If You Can’t Find Hand Sanitizer And Toilet Paper In Your Local Store, You Can Thank This Guy
by Scott Faith
I guess you could call it karma. A man who contributed to the shortage of protective cleaning goods during the COVID19 pandemic by buying them in bulk and then re-selling them at grossly inflated prices is now out of business. And after he was shut down he had over 17,000 bottles of hand sanitizer and a stockpile of other cleaning materials still in stock.
As reported in the New York Times, the Colvin brothers in Tennessee logged thousands of miles and spend thousands of dollars driving around Tennessee and Kentucky, buying up all of the hand sanitizer, antibacterial wipes, and other supplies that they could find After clearing the shelves of these products, they then sold the items online, in some cases for several times its pre-corona-crisis value.
One of the reasons people were willing to pay outrageous prices for these types of things is because people like the Colvins created an artificial shortage by hoarding all of the supply. So if you can’t get hand sanitizer or toilet paper at your local store, you can thank the Colvins and people like them who are seeking to profit of of the panic of their fellow citizens.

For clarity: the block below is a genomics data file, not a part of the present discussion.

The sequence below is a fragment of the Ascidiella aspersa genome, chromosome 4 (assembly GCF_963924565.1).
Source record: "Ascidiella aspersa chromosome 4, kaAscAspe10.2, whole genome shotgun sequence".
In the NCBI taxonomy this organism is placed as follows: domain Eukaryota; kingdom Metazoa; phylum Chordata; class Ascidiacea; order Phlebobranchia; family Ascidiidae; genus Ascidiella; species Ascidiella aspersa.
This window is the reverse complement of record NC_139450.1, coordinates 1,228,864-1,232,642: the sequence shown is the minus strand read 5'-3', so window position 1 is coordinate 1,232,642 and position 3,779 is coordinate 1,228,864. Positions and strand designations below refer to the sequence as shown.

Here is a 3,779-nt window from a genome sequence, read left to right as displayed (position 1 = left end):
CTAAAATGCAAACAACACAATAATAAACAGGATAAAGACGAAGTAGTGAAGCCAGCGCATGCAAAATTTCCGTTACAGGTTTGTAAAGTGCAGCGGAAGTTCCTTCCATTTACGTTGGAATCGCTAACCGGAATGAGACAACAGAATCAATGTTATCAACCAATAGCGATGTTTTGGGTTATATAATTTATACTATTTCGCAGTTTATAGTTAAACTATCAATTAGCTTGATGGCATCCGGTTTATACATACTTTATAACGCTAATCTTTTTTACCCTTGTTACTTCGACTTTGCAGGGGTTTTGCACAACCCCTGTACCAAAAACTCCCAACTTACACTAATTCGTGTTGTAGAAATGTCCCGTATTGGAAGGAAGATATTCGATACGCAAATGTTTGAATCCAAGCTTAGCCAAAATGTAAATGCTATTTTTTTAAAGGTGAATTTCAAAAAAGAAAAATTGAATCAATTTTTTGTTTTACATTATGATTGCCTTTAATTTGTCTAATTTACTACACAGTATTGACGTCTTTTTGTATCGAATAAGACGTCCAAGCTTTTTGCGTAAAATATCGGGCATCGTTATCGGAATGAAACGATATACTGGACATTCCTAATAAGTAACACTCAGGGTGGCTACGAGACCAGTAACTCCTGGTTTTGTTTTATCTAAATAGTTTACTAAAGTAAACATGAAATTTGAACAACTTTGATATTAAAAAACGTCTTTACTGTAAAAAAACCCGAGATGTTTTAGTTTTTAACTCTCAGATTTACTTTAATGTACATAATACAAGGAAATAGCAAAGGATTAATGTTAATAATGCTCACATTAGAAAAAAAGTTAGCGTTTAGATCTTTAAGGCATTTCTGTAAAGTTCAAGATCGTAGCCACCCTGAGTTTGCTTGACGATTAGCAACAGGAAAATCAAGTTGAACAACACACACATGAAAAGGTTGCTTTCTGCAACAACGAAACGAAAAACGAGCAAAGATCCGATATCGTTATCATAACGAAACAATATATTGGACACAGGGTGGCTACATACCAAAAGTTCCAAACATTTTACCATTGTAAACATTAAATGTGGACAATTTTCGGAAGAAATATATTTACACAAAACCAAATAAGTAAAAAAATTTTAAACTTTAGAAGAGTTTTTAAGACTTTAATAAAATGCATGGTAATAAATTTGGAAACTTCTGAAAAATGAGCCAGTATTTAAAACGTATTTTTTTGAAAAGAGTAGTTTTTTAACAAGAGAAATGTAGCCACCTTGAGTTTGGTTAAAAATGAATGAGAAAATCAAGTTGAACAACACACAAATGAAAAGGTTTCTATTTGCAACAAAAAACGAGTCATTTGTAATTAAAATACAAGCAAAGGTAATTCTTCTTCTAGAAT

Soon, however, Amazon and EBay got wise to these price gouging schemes and banned the Colvins and many other merchants. So then there are over 17,000 products taking up space in a garage in Tennessee–and countless other locations around the US–with no easy way to get them into the high-demand market that the speculators and price gougers helped create. That, of course, creates an even-greater shortage, since soon none of these high demand items will be available on the open market at any price, until producers can react.
After finding out that he was being investigated for illegal price gouging by their state’s attorney general, the Colvin brothers donated approximates 2/3 of their hoard to the local community… the same one that their prior actions deprived of these goods in the first place. The State of Tennessee confiscated the remainder.